Later in 1972, a reorganization took place when Henry Yester was hired as the Director of Materials Management. The printing function remained the same, but the storeroom functions were transferred to Yester's control. Thus, no combination job existed thereafter to be filled. In October of 1972, when Hoagland left, the Hospital hired Gary O'Mahoney as the more recent applicant, and because he lived close to the Hospital. In September 1973, O'Mahoney left and Harvey Davison was transferred into the vacancy, since his capabilities were known to the Hospital. Here, again, race was not the determining factor.
H. PROXIMITY PREFERENCE
It has been shown that enough of the White employees were transferred to the North Hills facility between 1964 and 1969 to result in 90% Of the employees at the old facility being Black at the time of its closing. When the old facility closed, 75 Black employees left the employ of the Hospital. No offer of employment, with transportation provided, was extended to the Black employees at the old facility.
Instead, the EEOC contends that when the Hospital began recruiting employees, it announced a rule requiring a group of employees to reside within walking distance (an admittedly White area) or within 20 minutes travel time from the Hospital. The EEOC attempted to sustain a finding that such rules existed, not on direct evidence from its own witnesses, Drs. Smith and Christian, who denied it, but through argument based on the conclusion that geographic analysis of the work force supported the rule's existence a long jump to a conclusion which this Court declines to make. They say 91% Came from areas within a 20 minute driving time, no explanation was made concerning the 9% That did not.
Dr. John Lehoczky had this to say in his report:
"The applicants for employment over the period March, 1975 to September, 1977 were studied for their geographical distribution. This study was undertaken in an attempt to learn if the distribution of employees at NHPH was similar to the distribution of applicants for employment. If this were the case, then the observed distribution of employees (which is heavily weighted with residents of the Primary Service Area) could be explained by the applicant flow pattern rather than some hiring rule (a "20 minute rule' for example).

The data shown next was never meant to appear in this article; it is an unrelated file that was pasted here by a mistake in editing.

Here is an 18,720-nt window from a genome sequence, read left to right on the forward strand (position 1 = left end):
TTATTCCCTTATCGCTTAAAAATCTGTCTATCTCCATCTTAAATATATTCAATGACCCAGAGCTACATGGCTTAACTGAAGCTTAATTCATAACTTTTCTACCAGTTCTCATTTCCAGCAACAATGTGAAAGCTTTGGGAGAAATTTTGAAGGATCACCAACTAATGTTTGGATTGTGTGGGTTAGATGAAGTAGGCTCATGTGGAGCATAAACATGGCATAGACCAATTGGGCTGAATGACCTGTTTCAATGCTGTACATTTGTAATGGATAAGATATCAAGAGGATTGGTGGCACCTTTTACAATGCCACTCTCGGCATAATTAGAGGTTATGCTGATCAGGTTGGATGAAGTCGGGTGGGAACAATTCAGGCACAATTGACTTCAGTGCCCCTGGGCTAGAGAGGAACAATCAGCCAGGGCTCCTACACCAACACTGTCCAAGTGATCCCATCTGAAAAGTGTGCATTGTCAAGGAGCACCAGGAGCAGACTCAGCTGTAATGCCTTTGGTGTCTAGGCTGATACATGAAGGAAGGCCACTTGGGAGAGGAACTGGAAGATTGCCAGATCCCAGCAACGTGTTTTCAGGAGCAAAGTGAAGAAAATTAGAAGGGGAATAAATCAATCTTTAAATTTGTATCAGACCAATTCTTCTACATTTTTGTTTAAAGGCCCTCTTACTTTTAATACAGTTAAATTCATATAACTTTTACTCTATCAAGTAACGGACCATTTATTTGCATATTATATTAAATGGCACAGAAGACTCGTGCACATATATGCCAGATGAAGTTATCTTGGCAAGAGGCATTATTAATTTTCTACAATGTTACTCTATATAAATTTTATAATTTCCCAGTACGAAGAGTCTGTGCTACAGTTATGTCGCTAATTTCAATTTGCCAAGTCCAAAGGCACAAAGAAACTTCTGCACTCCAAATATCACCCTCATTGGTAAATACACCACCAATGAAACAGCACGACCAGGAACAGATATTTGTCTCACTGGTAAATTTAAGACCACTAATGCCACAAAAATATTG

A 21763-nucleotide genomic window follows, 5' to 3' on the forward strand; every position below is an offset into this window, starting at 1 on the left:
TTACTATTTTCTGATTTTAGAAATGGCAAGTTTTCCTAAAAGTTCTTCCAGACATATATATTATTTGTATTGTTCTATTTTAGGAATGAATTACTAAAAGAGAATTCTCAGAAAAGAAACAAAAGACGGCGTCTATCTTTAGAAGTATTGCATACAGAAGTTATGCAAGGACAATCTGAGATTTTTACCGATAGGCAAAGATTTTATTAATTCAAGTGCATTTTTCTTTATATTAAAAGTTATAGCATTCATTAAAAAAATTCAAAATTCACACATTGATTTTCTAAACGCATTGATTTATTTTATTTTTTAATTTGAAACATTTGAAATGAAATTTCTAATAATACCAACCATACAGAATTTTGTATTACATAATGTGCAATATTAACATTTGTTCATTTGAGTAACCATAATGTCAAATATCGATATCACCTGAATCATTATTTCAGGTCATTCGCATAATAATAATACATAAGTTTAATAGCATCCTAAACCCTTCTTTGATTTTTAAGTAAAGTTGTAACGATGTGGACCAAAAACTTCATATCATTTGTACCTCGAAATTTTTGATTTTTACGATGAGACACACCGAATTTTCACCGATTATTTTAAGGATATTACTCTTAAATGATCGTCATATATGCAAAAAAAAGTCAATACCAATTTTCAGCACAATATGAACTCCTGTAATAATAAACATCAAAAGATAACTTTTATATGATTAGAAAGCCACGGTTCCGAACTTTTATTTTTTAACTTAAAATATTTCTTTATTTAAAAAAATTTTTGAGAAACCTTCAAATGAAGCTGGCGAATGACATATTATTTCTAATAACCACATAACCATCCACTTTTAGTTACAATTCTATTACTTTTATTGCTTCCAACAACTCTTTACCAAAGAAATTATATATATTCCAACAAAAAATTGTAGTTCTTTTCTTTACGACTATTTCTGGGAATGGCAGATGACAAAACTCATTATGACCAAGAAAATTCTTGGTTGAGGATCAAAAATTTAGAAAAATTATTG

There was a total of 4171 applications for employment over this period. Of these applications 3107 or 74.5% Came from residents in the Primary Service Area of NHPH while 25.5% Came from outside this region. Of those with addresses outside the Primary Service Area, a large number live either outside Pennsylvania or in Pennsylvania, but beyond reasonable commuting distance (Erie, Harrisburg, Philadelphia, State College, for example). We must recognize that some of these individuals may be college students who have permanent residences within commuting distance of the Hospital, but it is impossible to tell. It is certain that the address given for each individual would not be the residence of this individual if he or she were to be employed by NHPH. Consequently these 179 applicants have been removed from the calculation.